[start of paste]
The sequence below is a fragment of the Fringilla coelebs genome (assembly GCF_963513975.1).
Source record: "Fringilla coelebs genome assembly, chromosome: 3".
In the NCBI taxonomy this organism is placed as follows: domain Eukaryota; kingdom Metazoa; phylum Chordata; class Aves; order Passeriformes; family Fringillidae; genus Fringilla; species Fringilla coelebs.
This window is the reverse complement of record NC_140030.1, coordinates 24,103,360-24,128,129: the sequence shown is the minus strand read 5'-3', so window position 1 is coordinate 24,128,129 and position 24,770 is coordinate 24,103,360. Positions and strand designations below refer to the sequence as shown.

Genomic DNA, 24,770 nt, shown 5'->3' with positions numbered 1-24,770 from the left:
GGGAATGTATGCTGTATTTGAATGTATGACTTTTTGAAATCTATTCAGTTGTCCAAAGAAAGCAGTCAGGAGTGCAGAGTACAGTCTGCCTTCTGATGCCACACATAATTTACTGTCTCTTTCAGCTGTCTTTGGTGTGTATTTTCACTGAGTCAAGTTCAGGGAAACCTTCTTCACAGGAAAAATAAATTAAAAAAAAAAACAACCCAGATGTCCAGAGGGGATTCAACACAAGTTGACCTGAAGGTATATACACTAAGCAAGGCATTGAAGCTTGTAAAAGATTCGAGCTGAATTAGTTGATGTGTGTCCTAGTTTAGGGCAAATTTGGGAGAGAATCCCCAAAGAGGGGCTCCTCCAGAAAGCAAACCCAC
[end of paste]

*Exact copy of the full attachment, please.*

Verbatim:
The sequence below is a fragment of the Fringilla coelebs genome (assembly GCF_963513975.1).
Source record: "Fringilla coelebs genome assembly, chromosome: 3".
In the NCBI taxonomy this organism is placed as follows: domain Eukaryota; kingdom Metazoa; phylum Chordata; class Aves; order Passeriformes; family Fringillidae; genus Fringilla; species Fringilla coelebs.
This window is the reverse complement of record NC_140030.1, coordinates 24,103,360-24,128,129: the sequence shown is the minus strand read 5'-3', so window position 1 is coordinate 24,128,129 and position 24,770 is coordinate 24,103,360. Positions and strand designations below refer to the sequence as shown.

Genomic DNA, 24,770 nt, shown 5'->3' with positions numbered 1-24,770 from the left:
GGGAATGTATGCTGTATTTGAATGTATGACTTTTTGAAATCTATTCAGTTGTCCAAAGAAAGCAGTCAGGAGTGCAGAGTACAGTCTGCCTTCTGATGCCACACATAATTTACTGTCTCTTTCAGCTGTCTTTGGTGTGTATTTTCACTGAGTCAAGTTCAGGGAAACCTTCTTCACAGGAAAAATAAATTAAAAAAAAAAACAACCCAGATGTCCAGAGGGGATTCAACACAAGTTGACCTGAAGGTATATACACTAAGCAAGGCATTGAAGCTTGTAAAAGATTCGAGCTGAATTAGTTGATGTGTGTCCTAGTTTAGGGCAAATTTGGGAGAGAATCCCCAAAGAGGGGCTCCTCCAGAAAGCAAACCCAC